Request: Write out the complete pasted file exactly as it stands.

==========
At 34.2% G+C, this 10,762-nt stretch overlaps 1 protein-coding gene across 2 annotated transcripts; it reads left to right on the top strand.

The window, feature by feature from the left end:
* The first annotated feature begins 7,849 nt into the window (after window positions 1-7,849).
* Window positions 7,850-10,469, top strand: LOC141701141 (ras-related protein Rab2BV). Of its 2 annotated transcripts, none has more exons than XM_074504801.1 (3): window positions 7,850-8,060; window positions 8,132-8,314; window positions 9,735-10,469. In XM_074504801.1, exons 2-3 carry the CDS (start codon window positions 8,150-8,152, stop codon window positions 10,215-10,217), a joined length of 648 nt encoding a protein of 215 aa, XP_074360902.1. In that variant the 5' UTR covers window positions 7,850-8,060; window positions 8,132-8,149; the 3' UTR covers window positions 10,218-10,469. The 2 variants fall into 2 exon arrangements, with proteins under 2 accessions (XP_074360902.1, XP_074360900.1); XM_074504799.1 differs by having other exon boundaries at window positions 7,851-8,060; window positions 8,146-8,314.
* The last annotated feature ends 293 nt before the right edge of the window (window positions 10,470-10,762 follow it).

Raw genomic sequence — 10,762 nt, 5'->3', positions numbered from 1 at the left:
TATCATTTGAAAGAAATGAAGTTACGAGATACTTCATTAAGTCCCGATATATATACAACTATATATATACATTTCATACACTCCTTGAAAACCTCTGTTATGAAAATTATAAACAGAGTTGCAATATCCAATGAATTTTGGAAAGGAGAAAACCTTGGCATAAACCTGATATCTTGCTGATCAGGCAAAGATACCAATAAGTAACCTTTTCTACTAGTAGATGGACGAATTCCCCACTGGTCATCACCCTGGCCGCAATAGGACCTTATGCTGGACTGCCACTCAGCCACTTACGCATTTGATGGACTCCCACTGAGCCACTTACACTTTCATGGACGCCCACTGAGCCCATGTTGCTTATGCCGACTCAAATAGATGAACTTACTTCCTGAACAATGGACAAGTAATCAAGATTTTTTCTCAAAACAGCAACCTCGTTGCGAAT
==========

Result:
At 34.2% G+C, this 10,762-nt stretch overlaps 1 protein-coding gene across 2 annotated transcripts; it reads left to right on the top strand.

The window, feature by feature from the left end:
* The first annotated feature begins 7,849 nt into the window (after window positions 1-7,849).
* Window positions 7,850-10,469, top strand: LOC141701141 (ras-related protein Rab2BV). Of its 2 annotated transcripts, none has more exons than XM_074504801.1 (3): window positions 7,850-8,060; window positions 8,132-8,314; window positions 9,735-10,469. In XM_074504801.1, exons 2-3 carry the CDS (start codon window positions 8,150-8,152, stop codon window positions 10,215-10,217), a joined length of 648 nt encoding a protein of 215 aa, XP_074360902.1. In that variant the 5' UTR covers window positions 7,850-8,060; window positions 8,132-8,149; the 3' UTR covers window positions 10,218-10,469. The 2 variants fall into 2 exon arrangements, with proteins under 2 accessions (XP_074360902.1, XP_074360900.1); XM_074504799.1 differs by having other exon boundaries at window positions 7,851-8,060; window positions 8,146-8,314.
* The last annotated feature ends 293 nt before the right edge of the window (window positions 10,470-10,762 follow it).

Raw genomic sequence — 10,762 nt, 5'->3', positions numbered from 1 at the left:
TATCATTTGAAAGAAATGAAGTTACGAGATACTTCATTAAGTCCCGATATATATACAACTATATATATACATTTCATACACTCCTTGAAAACCTCTGTTATGAAAATTATAAACAGAGTTGCAATATCCAATGAATTTTGGAAAGGAGAAAACCTTGGCATAAACCTGATATCTTGCTGATCAGGCAAAGATACCAATAAGTAACCTTTTCTACTAGTAGATGGACGAATTCCCCACTGGTCATCACCCTGGCCGCAATAGGACCTTATGCTGGACTGCCACTCAGCCACTTACGCATTTGATGGACTCCCACTGAGCCACTTACACTTTCATGGACGCCCACTGAGCCCATGTTGCTTATGCCGACTCAAATAGATGAACTTACTTCCTGAACAATGGACAAGTAATCAAGATTTTTTCTCAAAACAGCAACCTCGTTGCGAAT